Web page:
Civilian Militia Remains at Bundy Ranch After Standoff Ends

"There are people out here who will sacrifice their lives and their fortunes and their sacred honor to defend them," said Jerry DeLemus from New Hampshire. "If someone points a gun at me, I'll definitely point my gun back."

The dispute has reignited debate over BLM practices, especially where it controls vast areas of land in the West. The issue of states' rights has long been disputed in Nevada, where more than 85 percent of land is controlled by federal mark, military and land agencies.

"People are getting tired of the federal government having unlimited power," Bundy's wife, Carol Bundy told ABC News.

PHOTO: People gather along the Virgin River during a rally in support of Cliven Bundy near Bunkerville, Nev. Friday, April 18, 2014.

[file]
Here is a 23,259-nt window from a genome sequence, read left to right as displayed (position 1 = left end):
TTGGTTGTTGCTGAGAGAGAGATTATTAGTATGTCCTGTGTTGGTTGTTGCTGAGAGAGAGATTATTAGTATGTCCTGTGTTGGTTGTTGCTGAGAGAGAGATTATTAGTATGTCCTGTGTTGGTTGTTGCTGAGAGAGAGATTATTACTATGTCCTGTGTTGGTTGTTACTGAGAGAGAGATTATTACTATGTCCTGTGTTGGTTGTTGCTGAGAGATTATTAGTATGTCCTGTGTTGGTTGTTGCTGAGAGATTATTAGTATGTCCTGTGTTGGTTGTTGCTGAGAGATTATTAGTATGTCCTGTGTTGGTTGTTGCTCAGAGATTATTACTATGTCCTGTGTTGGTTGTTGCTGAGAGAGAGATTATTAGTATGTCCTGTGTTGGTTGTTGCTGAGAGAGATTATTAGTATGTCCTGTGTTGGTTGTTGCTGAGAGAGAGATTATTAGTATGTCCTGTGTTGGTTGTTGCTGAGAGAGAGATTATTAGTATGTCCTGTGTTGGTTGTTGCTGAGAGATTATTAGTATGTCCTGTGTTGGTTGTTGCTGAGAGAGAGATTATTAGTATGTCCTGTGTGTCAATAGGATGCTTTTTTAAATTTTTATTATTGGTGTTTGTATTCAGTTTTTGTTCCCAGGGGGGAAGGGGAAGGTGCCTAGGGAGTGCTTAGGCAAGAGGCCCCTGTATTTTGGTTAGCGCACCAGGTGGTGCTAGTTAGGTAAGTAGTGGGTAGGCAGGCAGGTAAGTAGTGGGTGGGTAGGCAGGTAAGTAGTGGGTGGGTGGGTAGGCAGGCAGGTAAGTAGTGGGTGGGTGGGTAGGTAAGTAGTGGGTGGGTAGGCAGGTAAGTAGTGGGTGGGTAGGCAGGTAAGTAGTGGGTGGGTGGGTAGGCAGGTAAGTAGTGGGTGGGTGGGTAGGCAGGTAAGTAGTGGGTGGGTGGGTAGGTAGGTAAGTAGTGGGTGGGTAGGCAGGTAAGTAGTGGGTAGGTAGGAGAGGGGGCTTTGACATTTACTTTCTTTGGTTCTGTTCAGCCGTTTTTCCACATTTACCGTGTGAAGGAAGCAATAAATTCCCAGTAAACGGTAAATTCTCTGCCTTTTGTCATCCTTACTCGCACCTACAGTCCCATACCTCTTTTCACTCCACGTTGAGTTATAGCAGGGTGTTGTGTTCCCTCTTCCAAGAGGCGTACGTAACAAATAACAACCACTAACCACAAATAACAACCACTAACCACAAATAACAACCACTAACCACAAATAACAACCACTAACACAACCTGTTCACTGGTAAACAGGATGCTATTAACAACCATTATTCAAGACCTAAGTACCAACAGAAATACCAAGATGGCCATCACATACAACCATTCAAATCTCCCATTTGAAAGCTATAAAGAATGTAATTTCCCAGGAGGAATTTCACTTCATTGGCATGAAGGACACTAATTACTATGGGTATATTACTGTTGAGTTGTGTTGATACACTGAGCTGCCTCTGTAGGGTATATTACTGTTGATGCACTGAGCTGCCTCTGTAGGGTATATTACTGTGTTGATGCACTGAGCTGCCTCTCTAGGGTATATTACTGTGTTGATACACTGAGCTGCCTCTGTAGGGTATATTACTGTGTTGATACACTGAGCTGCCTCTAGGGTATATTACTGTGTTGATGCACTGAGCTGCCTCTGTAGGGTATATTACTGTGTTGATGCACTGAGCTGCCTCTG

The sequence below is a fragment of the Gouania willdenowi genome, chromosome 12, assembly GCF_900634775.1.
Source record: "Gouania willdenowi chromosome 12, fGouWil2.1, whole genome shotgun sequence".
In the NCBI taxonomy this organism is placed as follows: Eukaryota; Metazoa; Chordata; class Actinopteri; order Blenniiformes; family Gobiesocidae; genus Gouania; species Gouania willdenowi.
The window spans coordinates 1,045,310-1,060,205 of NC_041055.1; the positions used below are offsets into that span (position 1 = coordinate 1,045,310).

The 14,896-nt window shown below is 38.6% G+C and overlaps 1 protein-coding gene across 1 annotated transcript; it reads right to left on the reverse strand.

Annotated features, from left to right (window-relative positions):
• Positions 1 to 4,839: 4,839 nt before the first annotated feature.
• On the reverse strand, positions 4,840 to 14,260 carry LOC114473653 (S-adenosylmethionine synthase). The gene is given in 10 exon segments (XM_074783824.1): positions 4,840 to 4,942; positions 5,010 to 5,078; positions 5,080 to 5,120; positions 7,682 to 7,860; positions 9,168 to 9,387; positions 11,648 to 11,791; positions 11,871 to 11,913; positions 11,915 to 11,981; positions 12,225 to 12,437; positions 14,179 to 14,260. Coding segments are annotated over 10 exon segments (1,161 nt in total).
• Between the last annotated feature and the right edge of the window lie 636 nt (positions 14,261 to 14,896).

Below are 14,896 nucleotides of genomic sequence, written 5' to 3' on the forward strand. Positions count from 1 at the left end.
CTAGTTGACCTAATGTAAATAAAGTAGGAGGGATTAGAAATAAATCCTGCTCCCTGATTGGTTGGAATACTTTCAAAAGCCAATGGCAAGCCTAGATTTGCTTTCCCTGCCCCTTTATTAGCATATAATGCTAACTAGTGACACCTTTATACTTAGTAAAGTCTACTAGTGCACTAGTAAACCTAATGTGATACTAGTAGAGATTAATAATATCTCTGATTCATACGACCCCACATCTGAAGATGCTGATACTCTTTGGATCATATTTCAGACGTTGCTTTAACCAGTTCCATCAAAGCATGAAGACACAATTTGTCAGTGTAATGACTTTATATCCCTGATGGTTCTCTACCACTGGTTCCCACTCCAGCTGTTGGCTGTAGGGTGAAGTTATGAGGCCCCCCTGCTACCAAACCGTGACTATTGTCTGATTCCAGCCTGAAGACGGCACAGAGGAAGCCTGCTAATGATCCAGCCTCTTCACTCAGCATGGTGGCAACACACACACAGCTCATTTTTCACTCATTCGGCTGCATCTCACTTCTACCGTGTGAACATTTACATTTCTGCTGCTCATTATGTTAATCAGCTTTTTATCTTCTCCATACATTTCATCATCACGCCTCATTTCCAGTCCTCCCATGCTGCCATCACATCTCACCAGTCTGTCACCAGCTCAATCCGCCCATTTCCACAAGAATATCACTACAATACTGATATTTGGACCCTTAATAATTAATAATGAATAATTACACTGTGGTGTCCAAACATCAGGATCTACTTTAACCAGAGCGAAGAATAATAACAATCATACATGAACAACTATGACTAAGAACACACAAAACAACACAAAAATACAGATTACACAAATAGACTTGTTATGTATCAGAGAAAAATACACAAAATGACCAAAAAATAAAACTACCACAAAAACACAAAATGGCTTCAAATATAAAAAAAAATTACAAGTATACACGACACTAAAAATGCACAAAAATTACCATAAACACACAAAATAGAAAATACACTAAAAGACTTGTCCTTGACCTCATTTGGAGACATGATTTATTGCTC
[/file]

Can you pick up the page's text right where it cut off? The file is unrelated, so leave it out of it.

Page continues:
John Locher/Las Vegas Review-Journal/AP Photo
PHOTO: People gather along the Virgin River during a rally in support of Cliven Bundy near Bunkerville, Nev. Friday, April 18, 2014.

Both sides said the issue is one of fairness, with the federal government maintaining that thousands of other cattle ranchers are abiding by the law by paying their annual grazing fees.

The remaining campers on the Bundy ranch told the AP they have no plans to leave and believe they are being watched by government drones and helicopters.

"We stay until the Bundys tell us we can go home," said Jack Commerford, a friend of DeLemus' from New Hampshire.

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